Controlling mice in haysheds

June 22, 2017

The current threat of a mouse plague to rural Australia does not need to be a disaster for hay farmers, according to a Queensland marketing agency.

Feed Central has released a new guide to help producers control mice in their haysheds and avoid the significant damage a plague can cause.

Feed Central’s managing director Tim Ford said the guide was designed to overcome a shortage of information on the subject for producers.

‘‘Many regions are now facing significant mice pressure but sound management can reduce the risk,’’ Mr Ford said.

Last year, Feed Central successfully fought a mice plague in its own sheds.

‘‘We did lose product, but it was not the disaster it could have been,’’ Mr Ford said.

‘‘To begin ‘the fight’ we did a lot of research and to help clients in the same situation we compiled a brief fact sheet on mice control.’’

While advising farmers to make their own decisions, the fact sheet outlines ways to make the environment unappealing to mice.

The guide says early detection and early action is critical, describing baiting as the most common control option.

‘‘If there’s increased mouse activity you should increase baiting numbers substantially and immediately and check the bait stations every 24-48 hours,’’ Mr Ford said.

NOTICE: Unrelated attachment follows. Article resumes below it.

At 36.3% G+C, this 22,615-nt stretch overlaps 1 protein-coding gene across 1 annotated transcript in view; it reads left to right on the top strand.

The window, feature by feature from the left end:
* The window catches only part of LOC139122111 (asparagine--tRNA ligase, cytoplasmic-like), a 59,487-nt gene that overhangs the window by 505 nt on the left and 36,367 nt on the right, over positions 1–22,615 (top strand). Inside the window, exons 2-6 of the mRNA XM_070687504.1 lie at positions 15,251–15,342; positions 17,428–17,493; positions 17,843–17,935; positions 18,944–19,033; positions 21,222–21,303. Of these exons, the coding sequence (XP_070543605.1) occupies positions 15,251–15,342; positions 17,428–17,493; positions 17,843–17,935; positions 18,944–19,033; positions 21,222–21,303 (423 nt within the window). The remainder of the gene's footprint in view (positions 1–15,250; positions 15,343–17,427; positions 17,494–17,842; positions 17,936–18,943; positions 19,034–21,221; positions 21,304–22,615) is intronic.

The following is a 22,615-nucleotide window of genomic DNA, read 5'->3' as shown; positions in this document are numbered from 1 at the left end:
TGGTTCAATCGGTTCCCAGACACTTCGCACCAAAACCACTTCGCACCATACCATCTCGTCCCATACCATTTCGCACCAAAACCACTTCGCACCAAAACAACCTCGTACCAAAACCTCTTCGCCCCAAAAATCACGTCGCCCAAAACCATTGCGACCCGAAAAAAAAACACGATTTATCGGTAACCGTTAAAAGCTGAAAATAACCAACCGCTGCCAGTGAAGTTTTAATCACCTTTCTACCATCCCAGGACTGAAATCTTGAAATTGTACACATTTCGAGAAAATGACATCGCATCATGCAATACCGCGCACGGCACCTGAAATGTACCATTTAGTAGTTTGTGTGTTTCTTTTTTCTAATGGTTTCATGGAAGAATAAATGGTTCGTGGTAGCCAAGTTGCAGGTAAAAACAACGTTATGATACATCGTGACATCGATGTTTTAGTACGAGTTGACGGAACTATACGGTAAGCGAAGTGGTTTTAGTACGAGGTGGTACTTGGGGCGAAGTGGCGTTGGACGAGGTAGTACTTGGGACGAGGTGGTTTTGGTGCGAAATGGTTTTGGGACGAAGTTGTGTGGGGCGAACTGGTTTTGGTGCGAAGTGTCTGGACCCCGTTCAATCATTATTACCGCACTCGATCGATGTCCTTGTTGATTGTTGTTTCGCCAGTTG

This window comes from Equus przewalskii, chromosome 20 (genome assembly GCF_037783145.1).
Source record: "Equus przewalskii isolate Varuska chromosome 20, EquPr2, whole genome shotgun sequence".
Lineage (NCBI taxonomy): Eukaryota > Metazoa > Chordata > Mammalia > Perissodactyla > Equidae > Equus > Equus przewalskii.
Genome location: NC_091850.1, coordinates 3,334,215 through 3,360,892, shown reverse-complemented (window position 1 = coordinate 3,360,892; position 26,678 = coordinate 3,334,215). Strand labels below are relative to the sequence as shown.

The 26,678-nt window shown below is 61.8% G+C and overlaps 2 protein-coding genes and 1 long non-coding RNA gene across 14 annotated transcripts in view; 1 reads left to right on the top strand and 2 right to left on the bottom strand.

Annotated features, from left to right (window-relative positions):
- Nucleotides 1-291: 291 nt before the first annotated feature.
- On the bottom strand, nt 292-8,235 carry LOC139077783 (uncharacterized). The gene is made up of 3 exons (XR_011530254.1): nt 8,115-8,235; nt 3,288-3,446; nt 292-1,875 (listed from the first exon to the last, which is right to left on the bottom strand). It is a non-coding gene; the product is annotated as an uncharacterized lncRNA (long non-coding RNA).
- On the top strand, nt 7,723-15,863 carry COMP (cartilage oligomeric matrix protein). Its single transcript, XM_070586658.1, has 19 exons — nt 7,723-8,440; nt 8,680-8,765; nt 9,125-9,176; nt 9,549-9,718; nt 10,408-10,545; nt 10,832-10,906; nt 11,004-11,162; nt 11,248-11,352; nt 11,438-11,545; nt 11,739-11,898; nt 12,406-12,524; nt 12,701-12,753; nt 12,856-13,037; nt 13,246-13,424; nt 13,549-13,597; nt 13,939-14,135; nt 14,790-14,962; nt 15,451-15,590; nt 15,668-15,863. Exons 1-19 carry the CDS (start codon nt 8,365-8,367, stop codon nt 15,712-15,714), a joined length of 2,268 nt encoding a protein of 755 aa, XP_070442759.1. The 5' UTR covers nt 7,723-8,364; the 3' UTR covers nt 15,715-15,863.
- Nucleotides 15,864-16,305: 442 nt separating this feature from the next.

He said bait stations should be placed close to or against walls and should be placed closer together and more often if mice are seeking other food sources.

‘‘Baiting is worthwhile, even where there is a large amount of feed, because mice like a variety of feed sources.

‘‘They don’t want to eat hay and grain all the time.

‘‘It can be costly so it is worth spending the time and effort in getting it right.’’

The guide also outlines options for fumigation and natural control measures, while adding that baiting has an advantage over fumigation in that farmers can manage it internally safely and cost effectively.

Mr Ford said the plague was a natural event and would peak and then decline with the arrival of lumpy tail disease — a naturally occurring disease that is easy to see and when it arrives can destroy a colony.

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